Emily Johnson on ceramics
Emily Johnson is co-founder of the Stoke-on-Trent-based, ceramics company 1882 Ltd. Clay is part of the former TV executive’s DNA. She is the fifth generation of Johnson to work in the industry, with her father and business partner, Chris, spending over 30 years as a production director of Wedgwood, after it bought the family firm in 1964.
Since launching a decade ago, 1882 Ltd has worked with an eclectic roster of designers including: Max Lamb, Faye Toogood, former Material Matters guest Barnaby Barford, architect John Pawson and fashion designer Paul Smith. According to the company’s own official blurb, at its core is a combination of ‘progressive design and industrial craftsmanship’.
So why did she decide to leave television and return to clay? And what’s it like to launch a new manufacturing company in Stoke-on-Trent in the 21st century?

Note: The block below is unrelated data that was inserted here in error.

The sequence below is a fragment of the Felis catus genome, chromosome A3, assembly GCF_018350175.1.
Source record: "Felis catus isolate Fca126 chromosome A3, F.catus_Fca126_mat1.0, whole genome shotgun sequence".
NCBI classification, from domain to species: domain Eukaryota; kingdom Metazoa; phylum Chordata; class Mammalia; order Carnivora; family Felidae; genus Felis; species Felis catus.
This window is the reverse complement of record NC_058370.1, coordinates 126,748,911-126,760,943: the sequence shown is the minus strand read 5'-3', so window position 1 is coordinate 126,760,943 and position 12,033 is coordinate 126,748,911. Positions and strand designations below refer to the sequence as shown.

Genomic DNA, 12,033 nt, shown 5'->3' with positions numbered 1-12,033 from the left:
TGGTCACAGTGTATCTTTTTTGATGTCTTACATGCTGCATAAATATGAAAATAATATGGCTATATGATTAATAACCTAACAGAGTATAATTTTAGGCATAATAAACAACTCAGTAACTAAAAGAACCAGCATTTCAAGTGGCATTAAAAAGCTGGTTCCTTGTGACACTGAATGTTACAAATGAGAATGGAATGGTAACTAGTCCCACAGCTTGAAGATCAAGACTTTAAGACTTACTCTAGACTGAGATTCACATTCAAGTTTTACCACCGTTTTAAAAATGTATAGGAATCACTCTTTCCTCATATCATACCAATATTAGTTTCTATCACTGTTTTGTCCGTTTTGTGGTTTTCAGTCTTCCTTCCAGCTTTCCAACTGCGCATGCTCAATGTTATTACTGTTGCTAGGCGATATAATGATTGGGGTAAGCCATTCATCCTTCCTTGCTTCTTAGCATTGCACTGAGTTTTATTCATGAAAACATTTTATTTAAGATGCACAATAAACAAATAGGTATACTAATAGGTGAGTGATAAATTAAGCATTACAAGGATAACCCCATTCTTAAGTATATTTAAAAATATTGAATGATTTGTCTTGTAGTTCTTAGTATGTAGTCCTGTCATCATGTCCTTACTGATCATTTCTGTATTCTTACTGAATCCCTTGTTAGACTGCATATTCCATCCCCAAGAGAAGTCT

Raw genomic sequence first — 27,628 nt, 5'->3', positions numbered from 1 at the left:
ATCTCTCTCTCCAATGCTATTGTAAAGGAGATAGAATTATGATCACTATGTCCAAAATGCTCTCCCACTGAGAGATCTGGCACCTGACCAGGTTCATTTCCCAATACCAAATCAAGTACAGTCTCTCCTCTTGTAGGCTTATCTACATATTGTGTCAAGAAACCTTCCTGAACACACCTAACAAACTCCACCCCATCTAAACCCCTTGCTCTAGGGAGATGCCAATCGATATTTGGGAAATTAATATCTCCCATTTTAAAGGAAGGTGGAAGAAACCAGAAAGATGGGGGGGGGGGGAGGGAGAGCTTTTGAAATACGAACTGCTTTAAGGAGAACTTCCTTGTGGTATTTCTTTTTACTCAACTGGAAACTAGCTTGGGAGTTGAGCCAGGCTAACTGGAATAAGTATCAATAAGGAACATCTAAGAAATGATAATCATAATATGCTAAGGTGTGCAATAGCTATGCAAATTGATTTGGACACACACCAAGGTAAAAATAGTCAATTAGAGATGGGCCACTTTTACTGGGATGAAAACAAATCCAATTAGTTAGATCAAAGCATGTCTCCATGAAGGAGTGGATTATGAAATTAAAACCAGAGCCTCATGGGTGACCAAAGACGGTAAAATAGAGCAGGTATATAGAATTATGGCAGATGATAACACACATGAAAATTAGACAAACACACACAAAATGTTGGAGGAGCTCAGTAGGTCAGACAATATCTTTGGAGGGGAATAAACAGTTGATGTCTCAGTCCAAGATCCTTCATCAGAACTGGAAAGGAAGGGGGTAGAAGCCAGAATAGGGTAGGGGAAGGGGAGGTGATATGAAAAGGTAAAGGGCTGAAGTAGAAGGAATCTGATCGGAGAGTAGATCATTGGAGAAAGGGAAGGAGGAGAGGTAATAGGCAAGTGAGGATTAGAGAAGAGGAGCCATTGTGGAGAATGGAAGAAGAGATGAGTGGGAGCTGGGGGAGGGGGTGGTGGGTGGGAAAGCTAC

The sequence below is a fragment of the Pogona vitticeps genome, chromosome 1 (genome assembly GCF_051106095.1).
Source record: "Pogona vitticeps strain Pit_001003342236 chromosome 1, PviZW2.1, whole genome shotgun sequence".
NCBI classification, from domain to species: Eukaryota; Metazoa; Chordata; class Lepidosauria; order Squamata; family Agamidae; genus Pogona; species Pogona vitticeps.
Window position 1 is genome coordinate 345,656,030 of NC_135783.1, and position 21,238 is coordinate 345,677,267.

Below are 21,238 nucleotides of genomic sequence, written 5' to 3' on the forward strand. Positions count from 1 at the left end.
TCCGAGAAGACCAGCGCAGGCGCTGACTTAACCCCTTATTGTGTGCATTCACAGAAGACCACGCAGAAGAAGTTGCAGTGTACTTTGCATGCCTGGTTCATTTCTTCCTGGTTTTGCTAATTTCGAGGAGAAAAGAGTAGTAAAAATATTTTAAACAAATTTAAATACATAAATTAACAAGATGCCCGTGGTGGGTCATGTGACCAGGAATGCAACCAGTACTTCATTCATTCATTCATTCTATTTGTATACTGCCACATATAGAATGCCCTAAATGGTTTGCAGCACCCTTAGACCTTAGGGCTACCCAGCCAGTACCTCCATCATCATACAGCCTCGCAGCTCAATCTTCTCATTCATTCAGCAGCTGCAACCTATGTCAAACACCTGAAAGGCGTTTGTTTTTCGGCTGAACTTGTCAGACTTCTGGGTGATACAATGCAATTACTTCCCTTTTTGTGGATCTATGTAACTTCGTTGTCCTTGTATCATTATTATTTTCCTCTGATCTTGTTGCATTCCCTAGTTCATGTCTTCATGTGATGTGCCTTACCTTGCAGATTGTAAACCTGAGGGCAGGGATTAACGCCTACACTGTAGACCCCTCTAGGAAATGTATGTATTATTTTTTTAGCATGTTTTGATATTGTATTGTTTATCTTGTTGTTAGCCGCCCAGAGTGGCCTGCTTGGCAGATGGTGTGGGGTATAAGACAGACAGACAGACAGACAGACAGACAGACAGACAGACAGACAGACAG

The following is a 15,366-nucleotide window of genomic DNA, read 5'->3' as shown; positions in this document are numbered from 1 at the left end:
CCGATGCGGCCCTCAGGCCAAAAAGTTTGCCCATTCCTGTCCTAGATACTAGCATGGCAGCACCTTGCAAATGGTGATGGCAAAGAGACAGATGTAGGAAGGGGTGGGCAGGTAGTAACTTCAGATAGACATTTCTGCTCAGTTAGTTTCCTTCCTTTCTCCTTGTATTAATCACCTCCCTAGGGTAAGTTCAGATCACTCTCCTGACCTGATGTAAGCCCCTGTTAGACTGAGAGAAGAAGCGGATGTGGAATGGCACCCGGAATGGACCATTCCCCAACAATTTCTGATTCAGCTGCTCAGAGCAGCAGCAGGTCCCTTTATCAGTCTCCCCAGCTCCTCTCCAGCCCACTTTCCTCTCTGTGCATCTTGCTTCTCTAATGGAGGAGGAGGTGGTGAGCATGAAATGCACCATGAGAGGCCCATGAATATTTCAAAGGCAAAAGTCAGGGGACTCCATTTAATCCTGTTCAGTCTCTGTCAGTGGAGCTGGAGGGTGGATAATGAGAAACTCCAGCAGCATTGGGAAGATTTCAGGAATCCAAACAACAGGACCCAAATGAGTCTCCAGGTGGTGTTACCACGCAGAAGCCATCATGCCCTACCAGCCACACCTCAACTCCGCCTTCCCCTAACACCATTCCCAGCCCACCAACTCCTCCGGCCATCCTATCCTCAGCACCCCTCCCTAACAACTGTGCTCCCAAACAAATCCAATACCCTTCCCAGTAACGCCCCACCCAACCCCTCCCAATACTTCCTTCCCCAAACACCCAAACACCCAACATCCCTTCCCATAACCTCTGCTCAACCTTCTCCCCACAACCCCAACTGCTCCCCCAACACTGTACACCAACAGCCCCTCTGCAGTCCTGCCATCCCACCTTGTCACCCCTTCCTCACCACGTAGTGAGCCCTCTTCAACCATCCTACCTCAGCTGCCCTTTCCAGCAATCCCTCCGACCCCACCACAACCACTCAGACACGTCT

In this episode we talk about: making through the pandemic; opening a brand new production unit (or factory) at Wedgwood; why she initially eschewed clay for TV advertising in the US; the pain of watching Johnson Brothers wither; launching 1882 Ltd; keeping craft skills alive in Stoke-on-Trent; the social and economic issues the city faces; working with her father and why a piece by Barnaby Barford changed their relationship; Brexit; and the joy of the common language of clay.
(Pictured above is Tower of Babel, created by Barnaby Barford.)
Find out more about Emily Johnson and 1882 Ltd
The company officially launched in 2011 with Crockery, designed by Max Lamb.
Most recently, it has released a series of candles, designed by Bethan Gray, Bruce McLean, Max Lamb and Snarkitecture.
A piece in the making, created in collaboration with Jo Malone and Shona Heath.
Two generations of Johnson. Emily started the company with her father (and technical genius), Chris. (All images courtesy of 1882 Ltd)